Gayle King furious with CBS over viral Kobe Bryant interview clip

Gayle King

Gayle King has hit out at executives at CBS for promoting a clip from her interview with Kobe Bryant's friend Lisa Leslie about his sexual assault case.

The NBA legend was killed in a helicopter crash at the age of 41 last month, along with his 13-year-old daughter Gianna and seven others.

News anchor King sat down for an interview with Women's National Basketball Association (WNBA) star Leslie to discuss Bryant's legacy, and brought up his sexual assault case, which was dismissed as a criminal complaint but settled as a civil case in 2005.

"It's been said that his legacy is complicated, because of a sexual assault charge that was dismissed in 2003, 2004. Is it complicated for you, as a woman, as a WNBA player?" King asked.

Leslie then replied: "It's not complicated for me at all... I just never see - have ever seen him being the kind of person that would be - do something to violate a woman or be aggressive in that way. That's just not the person that I know."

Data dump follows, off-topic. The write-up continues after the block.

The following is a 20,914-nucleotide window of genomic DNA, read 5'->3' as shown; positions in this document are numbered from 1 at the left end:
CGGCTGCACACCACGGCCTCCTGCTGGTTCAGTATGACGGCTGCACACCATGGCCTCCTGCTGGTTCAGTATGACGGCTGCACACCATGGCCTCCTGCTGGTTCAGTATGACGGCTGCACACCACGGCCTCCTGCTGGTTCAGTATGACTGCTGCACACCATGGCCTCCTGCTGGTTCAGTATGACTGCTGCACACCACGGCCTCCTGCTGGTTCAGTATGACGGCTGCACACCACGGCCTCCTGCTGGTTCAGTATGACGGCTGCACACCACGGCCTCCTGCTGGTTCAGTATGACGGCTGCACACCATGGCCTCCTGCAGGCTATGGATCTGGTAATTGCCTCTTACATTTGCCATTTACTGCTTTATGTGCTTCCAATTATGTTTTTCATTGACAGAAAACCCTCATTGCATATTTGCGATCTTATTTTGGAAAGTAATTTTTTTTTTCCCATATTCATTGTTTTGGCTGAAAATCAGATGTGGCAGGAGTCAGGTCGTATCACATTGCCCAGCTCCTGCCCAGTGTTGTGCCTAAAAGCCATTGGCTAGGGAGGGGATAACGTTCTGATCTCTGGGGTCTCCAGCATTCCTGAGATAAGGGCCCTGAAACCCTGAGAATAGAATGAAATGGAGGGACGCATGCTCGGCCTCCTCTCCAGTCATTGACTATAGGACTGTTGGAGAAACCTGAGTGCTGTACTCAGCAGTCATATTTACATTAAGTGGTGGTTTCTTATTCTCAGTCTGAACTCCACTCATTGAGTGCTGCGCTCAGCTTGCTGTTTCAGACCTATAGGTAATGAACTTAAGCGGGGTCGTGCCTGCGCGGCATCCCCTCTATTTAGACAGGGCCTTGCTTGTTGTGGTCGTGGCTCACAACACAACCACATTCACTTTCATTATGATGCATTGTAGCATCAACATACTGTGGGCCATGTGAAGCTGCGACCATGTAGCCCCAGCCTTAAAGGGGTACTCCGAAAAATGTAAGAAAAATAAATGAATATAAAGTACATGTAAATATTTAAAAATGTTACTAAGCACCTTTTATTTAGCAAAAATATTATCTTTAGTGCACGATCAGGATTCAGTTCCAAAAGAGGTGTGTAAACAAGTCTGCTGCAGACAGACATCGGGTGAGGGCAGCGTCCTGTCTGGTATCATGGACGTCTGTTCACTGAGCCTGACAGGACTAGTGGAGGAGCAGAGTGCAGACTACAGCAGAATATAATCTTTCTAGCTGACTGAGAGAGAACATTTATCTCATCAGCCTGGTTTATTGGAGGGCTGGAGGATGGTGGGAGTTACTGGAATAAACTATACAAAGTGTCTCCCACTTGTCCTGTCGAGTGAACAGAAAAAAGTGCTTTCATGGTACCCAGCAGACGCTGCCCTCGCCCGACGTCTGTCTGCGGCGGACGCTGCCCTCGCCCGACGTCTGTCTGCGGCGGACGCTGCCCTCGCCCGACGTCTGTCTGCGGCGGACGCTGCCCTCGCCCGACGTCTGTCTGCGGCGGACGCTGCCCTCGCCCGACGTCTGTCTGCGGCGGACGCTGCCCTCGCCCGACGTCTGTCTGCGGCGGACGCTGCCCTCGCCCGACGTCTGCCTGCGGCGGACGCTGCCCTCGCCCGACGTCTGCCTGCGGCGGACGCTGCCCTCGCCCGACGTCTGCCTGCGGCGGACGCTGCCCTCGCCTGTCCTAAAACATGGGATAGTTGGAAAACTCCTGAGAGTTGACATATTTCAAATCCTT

"But Lisa, you wouldn't see it though. As his friend, you wouldn't see it," King responded.

CBS bosses made a clip from that portion of the wider interview and promoted it online, prompting King to receive backlash on social media. She responded by posting a video in which she addressed the uproar.

"I've been up reading the comments about the interview I did with Lisa Leslie about Kobe Bryant, and I know that if I had only seen the clip that you saw, I'd be extremely angry with me too," she told viewers.

"I am mortified. I am embarrassed and I am very angry. Unbeknownst to me, my network put up a clip from a very wide-ranging interview - totally taken out of context - and when you see it that way, it's very jarring. It's jarring to me. I didn't even know anything about it."

Describing Bryant as "warm and friendly", the broadcaster insisted there will be "a very intense discussion" between her and the network.

However, she also said she pushed the network to keep the segment in the interview, "because I thought it put a nice button in that part of the conversation."

She concluded: "I wanted you to hear exactly where I'm coming from and how I'm feeling, and to let everybody know that no disrespect was intended."

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